From Tuesday

This week is an amazingly busy week: quartet coaching Monday, chorus rehearsal Tuesday, quartet coaching Wednesday, The Wife's quartet on Thursday, my chorus retreat on Friday, Saturday, and Sunday, and then I start training for my new position at work (a promotion of responsibility, if not of salary) on Monday morning. So, of course, this is the perfect time for the congestion / throat cold that's been going around the house to hit me.

I made it through Monday and Tuesday without too much effort - only gargling with salt water (and, on one memorable and accidental occasion, pepper water), drinking gallons of hot herbal tea, and drugging myself within reason. Tonight will be a little harder, as I'm having some trouble speaking right now. I'll make it - singing is actual easier on the voice than speaking, if you're doing it correctly - but it's not as enjoyable as it otherwise would be. The good news is, it'll buy me a little sympathy from the coach and let her beat on one of the other guys in the quartet.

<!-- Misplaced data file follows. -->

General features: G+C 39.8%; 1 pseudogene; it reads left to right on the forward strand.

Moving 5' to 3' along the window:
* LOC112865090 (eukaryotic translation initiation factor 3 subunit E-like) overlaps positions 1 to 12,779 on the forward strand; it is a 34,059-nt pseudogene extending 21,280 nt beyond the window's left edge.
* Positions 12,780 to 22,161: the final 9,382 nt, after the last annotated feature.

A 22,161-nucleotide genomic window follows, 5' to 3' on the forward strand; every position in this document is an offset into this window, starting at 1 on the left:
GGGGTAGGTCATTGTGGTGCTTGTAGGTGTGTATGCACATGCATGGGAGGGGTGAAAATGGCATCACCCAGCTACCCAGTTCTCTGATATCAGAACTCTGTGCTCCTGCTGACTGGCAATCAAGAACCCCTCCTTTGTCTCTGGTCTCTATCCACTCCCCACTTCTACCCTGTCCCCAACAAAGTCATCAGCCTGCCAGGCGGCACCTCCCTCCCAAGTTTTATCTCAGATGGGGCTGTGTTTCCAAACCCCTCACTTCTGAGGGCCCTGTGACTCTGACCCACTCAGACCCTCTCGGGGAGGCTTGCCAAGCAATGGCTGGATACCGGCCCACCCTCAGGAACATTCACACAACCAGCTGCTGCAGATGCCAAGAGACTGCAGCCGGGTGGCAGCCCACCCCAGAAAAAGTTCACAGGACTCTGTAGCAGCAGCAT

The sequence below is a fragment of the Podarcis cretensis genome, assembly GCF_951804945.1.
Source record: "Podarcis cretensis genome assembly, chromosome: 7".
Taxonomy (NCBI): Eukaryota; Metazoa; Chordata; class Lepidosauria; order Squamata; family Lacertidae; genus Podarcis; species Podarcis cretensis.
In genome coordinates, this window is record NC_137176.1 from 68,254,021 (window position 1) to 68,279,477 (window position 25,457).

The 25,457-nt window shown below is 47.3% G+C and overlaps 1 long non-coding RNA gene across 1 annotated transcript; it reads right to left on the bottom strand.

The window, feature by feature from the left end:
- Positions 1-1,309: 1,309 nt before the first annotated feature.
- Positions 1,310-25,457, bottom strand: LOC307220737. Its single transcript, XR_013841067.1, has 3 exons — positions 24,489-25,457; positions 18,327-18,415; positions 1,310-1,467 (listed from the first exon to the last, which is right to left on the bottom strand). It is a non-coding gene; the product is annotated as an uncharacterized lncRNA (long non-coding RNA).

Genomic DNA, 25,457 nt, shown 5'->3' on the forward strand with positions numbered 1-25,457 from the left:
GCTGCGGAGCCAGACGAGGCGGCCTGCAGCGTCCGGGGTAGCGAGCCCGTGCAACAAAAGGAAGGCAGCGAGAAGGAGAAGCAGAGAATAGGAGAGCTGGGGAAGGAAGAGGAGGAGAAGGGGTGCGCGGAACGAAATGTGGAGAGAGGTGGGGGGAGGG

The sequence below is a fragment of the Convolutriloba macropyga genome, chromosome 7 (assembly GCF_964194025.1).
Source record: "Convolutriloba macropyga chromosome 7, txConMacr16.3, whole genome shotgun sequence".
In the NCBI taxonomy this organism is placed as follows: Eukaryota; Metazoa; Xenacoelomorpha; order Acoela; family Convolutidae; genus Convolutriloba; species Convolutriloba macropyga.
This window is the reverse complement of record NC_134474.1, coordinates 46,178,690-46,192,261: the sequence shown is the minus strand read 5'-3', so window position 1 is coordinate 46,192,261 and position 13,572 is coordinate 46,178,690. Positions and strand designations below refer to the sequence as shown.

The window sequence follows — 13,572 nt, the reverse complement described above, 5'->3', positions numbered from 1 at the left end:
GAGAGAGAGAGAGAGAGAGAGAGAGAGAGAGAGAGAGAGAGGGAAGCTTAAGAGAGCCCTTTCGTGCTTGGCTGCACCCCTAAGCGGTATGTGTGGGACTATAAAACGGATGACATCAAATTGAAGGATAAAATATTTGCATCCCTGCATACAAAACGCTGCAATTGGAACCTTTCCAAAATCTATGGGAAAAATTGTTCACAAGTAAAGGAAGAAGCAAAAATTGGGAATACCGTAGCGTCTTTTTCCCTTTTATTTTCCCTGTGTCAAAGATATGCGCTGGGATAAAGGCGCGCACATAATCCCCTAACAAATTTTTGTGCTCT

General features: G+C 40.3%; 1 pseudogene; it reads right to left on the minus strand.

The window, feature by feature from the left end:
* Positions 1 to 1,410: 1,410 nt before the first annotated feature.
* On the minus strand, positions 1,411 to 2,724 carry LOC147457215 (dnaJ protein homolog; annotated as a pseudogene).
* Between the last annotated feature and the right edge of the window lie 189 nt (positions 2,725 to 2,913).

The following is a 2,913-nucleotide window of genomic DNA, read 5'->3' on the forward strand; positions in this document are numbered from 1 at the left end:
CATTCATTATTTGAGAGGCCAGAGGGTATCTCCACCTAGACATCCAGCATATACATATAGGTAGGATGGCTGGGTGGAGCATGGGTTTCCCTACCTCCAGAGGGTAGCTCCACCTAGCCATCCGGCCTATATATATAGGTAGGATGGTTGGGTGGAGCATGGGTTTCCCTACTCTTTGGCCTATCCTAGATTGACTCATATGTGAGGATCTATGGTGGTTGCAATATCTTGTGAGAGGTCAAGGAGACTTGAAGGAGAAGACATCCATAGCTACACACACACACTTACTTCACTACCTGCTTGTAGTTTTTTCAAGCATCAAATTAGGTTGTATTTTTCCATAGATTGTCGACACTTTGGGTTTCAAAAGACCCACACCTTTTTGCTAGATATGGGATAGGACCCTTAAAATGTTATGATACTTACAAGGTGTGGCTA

Yeah, right. As if. That's what I get for bringing a friend to coach.

Last year, I was sick during retreat, also. I think it's the stress of the approaching weekend: it's SO important, and I really, really want to make a good impression on our coach. Making things even more challenging: The Wife is singing with the chorus this year for contest, and I really want to impress her, as well. She doesn't see me direct from the performer's perspective often, and I want to make her proud. Or, at least, to embarrass her less than I usually do.